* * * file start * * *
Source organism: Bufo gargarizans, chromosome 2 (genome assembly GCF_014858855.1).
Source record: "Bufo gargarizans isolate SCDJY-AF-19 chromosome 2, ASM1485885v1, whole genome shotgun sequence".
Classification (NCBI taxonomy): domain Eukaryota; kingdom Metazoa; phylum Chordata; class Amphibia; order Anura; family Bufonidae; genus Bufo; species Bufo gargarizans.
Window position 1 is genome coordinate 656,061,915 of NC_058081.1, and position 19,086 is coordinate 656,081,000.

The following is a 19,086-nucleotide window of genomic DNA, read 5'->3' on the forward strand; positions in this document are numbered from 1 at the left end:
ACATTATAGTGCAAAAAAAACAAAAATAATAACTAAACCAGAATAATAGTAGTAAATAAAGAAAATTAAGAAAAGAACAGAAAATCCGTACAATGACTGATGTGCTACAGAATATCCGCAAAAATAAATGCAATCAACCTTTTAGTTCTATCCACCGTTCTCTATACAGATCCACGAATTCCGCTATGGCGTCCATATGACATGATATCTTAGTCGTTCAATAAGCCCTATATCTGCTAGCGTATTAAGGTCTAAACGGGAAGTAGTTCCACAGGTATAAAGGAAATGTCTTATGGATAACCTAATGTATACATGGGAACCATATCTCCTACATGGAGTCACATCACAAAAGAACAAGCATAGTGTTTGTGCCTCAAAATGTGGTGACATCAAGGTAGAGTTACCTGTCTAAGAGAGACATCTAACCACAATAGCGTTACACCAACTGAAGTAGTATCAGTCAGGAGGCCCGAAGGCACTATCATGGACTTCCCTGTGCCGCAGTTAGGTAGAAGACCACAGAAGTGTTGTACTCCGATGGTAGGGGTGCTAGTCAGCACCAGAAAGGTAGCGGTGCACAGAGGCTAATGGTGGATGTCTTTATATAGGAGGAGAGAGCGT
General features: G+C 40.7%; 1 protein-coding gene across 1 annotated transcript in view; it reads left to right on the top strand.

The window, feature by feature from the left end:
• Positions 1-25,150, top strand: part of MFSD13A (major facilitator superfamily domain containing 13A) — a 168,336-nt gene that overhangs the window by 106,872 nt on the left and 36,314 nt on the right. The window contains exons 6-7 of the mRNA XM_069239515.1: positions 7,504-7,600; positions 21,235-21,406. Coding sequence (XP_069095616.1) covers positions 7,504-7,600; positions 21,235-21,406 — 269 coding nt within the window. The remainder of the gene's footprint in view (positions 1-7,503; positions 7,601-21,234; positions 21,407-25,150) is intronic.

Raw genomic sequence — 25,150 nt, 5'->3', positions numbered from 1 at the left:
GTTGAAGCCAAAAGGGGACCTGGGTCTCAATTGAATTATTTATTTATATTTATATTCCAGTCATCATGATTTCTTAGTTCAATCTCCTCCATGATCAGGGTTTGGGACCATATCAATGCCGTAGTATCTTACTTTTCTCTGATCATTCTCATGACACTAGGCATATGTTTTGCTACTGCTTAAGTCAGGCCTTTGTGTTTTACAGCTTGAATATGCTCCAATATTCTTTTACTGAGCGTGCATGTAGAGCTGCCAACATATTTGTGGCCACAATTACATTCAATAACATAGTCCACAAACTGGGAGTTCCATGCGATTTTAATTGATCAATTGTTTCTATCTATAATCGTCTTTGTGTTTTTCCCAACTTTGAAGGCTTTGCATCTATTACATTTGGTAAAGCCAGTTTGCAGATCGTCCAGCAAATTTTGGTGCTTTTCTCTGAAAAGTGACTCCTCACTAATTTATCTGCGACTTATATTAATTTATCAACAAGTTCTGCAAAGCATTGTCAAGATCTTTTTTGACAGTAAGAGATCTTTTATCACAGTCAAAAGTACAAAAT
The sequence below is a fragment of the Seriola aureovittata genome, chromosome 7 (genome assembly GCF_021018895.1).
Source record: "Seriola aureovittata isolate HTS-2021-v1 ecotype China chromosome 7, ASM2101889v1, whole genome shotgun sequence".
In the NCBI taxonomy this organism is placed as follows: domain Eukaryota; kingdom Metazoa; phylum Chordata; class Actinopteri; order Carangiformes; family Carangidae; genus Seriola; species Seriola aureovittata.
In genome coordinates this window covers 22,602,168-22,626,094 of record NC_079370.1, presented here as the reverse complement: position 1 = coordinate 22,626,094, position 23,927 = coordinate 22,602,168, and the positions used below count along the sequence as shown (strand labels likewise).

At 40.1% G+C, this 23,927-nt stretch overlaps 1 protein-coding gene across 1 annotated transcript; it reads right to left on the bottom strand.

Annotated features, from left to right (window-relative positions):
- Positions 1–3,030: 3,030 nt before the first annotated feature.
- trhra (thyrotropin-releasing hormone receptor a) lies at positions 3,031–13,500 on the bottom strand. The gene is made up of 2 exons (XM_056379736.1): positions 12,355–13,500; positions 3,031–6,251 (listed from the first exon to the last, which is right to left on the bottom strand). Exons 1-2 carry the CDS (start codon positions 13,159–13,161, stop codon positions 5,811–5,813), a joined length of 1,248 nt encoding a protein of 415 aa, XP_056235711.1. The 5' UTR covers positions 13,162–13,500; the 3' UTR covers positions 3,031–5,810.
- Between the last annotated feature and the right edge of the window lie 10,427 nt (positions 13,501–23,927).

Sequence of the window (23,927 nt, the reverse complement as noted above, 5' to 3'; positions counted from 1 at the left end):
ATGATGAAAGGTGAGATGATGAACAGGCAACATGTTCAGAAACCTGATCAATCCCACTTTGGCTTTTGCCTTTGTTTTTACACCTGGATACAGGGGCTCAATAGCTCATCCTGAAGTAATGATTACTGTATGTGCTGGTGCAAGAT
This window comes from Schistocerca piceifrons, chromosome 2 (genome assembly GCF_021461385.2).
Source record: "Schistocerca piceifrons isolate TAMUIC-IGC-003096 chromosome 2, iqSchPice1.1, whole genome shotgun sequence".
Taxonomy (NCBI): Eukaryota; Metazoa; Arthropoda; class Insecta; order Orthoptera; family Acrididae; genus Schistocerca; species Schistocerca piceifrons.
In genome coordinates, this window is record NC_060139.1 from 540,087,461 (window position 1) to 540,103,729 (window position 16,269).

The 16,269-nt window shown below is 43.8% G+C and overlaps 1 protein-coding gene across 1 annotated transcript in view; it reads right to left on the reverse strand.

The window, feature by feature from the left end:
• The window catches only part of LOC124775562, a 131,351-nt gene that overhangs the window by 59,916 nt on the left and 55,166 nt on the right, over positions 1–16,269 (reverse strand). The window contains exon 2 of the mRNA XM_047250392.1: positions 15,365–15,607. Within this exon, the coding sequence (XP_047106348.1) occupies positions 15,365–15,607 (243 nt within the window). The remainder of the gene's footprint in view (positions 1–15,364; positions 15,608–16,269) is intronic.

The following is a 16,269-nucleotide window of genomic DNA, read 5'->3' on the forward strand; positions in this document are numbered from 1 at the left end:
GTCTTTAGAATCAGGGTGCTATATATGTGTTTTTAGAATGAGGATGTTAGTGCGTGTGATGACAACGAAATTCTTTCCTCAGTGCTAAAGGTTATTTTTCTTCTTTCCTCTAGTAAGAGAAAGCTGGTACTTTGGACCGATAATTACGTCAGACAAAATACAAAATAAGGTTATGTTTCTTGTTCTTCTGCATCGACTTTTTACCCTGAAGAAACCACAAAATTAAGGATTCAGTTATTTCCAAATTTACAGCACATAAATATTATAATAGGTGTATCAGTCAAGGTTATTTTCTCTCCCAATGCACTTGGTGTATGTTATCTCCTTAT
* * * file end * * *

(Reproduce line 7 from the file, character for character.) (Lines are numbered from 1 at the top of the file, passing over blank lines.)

General features: G+C 40.7%; 1 protein-coding gene across 1 annotated transcript in view; it reads left to right on the top strand.